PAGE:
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A dramatic about face in this weekend's HP Israel affair took place yesterday, as HP Global rescinded the firing of CEO Gil Rosenfeld and 13 other local branch executives. Rosenfeld's lawyer, Tamar Golan, received notice yesterday evening that today's meeting where the executives were to receive their pink slips was indefinitely postponed.

With this, Rosenfeld and his lawyer intend to submit a petition to the Tel Aviv Distrit Labor Court for a restraining order to prevent the company from terminating his employment until receipt of a report on the investigation into his affairs at the company.

Even before this announcement, HP Europe representative Jan Zadak had made it clear that Rosenfeld was not personally, but administratively, responsible for the gray export affair. Zadak was referring to suspicions that HP Israel had sold products designated for the Israeli market to other countries at cheaper prices.

Rosenfeld said yesterday, "If God forbid we erred, I, as a manager, am prepared to take responsibility and accept the verdict. But, we didn't do anything, and I am not ready to take the false accusations without evidence."

According to Rosenfeld, "In contrast to the humiliating letter HP sent, in which it was written they found I was personally involved in the gray market in Israel, they retracted those statements. They talked about administrative responsibility and not about personal responsibility. It amazed me that despite all the requests of the last several weeks, they either couldn't or wouldn't present me with any of their findings."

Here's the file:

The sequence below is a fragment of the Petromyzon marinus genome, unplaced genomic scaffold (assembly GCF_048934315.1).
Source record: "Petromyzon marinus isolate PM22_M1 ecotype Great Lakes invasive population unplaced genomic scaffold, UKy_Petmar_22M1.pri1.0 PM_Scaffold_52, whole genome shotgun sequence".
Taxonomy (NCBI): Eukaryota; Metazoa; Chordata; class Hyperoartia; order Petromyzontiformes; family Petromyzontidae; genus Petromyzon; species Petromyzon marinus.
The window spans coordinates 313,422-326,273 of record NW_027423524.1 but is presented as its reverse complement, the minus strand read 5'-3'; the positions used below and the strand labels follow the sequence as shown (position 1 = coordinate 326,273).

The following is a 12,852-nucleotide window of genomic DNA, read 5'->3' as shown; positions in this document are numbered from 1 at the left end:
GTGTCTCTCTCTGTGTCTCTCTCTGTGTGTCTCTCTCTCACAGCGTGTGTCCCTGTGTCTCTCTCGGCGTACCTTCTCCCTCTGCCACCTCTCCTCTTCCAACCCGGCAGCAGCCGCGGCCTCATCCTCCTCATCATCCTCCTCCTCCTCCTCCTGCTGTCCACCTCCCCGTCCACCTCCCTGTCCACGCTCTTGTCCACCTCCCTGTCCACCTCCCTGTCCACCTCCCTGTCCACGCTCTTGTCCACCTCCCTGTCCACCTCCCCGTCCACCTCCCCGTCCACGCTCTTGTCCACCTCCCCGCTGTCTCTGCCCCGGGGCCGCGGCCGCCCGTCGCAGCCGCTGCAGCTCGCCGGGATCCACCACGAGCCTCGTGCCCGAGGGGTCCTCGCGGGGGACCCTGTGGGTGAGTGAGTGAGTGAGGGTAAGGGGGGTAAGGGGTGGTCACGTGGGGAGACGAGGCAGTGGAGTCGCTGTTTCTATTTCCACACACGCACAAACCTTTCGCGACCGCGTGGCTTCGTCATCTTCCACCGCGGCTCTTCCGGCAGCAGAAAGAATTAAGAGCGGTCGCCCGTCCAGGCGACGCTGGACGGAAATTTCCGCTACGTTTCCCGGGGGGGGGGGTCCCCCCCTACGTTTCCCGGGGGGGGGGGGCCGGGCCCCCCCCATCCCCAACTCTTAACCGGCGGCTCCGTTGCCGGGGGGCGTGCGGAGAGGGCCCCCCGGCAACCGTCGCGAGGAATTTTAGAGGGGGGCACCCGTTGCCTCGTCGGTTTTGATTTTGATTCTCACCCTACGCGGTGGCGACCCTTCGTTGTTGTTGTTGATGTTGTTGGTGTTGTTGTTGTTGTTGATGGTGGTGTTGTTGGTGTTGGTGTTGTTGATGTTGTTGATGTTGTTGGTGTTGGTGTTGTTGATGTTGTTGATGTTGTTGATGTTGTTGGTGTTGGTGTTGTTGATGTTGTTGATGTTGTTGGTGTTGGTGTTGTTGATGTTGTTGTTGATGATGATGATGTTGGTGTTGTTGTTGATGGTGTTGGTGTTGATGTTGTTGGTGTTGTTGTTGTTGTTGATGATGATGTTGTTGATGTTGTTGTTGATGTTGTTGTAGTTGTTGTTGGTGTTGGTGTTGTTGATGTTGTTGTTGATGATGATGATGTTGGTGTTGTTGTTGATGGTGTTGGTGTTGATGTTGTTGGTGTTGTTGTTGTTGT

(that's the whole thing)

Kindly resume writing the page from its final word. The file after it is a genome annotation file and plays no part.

The affair was leaked to the press even before it was determined that the executives would be fired. Associates of Rosenfeld pointed a finger at Udi Graff, HP Israel's former CEO, as the one who let the cat out of the bag. Graff refused to comment on the charge.

Rosenfeld and his lawyer arrived at the Tel Aiv Hilton yesterday with additional executives to attend a hearing with senior HP Europe representatives, including Zadak. From the start, they informed the officials they did not consider the hearing fair because rules in Israel require a number of conditions for a hearing to be valid, which was not the case at the Hilton.

Golan told HP Europe executives that details of the investigation were leaked to the press, where Rosenfeld learned about his firing. She presented a slew of newspaper articles with details of the investigation.

Associates of Rosenfeld claimed the affair broke as follows: One of HP's workers sent an e-mail in which he asked not to be credited for certain previous sales. Rosenfeld was shocked by the e-mail because it implied the employee had formerly engaged in the gray market but had now gone straight, requesting not to receive bonuses on account of these shady deals.

The same worker informed his superior, which led to Rosenfeld to order a meeting of senior management about the sales. Rosenfeld later turned to the investigative committee the company had set up to look into gray exports, but the committee asked him not to take further action.